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$7.2 million contract awarded

 


The Bureau of Reclamation has awarded a $7.2 million contract to Gardner Zemke Company of Albuquerque, New Mexico, to replace the switchgear for six pump-generators at the John W. Keys III Pump-Generating Plant, a part of the “Grand Coulee Power Complex,” the Bureau of Reclamation said in a press release.

Replacing the switchgear begins a 20-year modernization project at the plant. The project, is funded through Bonneville Power Administration, South Columbia Basin Irrigation District, Quincy Columbia Basin Irrigation District, East Columbia Basin Irrigation District and Congressional appropriations. It is scheduled to be finished by June, 2017.

The pump-generating units were installed from 1973 to 1984.

“Upgrading and replacing aging equipment in the pumping plant will ensure reliable irrigation delivery to Reclamation’s largest irrigation project,” said Reclamation Commissioner Estevan Lopez. “It will also help support the Columbia Basin Project’s significant economic impact of producing more than 90 crops that are distributed both locally and internationally.”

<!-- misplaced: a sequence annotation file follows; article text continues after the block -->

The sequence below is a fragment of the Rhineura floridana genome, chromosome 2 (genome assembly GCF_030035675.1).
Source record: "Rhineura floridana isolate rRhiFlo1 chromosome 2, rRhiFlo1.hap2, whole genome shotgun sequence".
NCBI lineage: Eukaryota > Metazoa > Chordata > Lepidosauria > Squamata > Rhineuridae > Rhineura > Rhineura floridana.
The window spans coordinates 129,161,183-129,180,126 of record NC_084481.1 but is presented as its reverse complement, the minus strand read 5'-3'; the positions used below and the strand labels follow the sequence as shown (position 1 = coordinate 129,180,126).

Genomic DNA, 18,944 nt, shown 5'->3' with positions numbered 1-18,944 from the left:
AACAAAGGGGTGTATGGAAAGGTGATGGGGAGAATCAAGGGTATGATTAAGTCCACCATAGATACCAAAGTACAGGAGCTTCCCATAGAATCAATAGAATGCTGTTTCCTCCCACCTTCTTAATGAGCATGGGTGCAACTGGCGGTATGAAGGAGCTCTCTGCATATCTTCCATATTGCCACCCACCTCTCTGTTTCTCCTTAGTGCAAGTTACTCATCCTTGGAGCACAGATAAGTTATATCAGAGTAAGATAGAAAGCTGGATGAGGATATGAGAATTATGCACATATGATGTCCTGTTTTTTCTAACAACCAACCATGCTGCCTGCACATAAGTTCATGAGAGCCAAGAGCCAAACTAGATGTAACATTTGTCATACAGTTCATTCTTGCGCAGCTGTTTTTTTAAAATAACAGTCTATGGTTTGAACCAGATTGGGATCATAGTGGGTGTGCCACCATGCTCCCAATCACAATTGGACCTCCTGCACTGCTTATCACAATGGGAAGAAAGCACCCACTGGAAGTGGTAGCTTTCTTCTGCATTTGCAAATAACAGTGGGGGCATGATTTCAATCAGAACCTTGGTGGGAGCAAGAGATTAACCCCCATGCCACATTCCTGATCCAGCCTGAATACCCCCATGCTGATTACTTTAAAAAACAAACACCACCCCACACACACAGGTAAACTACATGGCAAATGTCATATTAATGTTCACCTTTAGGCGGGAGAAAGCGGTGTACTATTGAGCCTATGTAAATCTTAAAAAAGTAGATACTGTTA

A worker was critically injured and the entire plant was shut down for several months in 2013 and 2014 after a fire that damaged the aging switchgear.

The principal components of work include furnishing and installing new 13.8 kV unit switchgear assemblies for pump-generator units 7-12, including cubicles, as-insulated power circuit breakers, disconnect (including ground) switches and instrument transformers.

Other work will include furnishing and installing conductors and conduit for power and control circuits, furnishing spare parts, drawings and data, training staff in operation and maintenance of new equipment, and factory and field testing of new equipment.

Grand Coulee Dam, completed in 1941, is as multi-purpose facility and a key feature of Reclamation’s Columbia Basin Project It is the largest power producer in the U.S at an average of 20 billion kWh annually The John Keys III Pump-Generating Plant, located next to the dam, provides irrigation water to about 670,000 acres of farmland in the Columbia Basin It has a hydroelectric generating capacity of 314 megawatts and has been in operation since the early 1950s. The plant contain six pumps and six pump-generators.

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